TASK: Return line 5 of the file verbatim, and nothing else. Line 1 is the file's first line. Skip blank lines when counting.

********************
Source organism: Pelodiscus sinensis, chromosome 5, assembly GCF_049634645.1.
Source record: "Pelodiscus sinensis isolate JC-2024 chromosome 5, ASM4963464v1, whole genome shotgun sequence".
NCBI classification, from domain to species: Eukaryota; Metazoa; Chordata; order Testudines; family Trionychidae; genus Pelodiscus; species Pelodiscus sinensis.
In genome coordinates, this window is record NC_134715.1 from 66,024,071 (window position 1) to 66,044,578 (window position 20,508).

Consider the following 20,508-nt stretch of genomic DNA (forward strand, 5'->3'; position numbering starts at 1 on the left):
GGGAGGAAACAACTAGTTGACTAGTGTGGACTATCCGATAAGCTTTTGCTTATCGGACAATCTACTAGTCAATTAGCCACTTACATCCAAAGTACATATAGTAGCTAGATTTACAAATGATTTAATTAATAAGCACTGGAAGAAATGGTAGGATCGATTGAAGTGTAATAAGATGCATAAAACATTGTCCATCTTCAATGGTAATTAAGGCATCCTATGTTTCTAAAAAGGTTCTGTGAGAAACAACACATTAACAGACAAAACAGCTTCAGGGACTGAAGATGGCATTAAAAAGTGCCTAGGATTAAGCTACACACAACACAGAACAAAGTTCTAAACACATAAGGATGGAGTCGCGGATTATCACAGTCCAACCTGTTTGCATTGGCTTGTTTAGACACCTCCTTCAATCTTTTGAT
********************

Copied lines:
Consider the following 20,508-nt stretch of genomic DNA (forward strand, 5'->3'; position numbering starts at 1 on the left):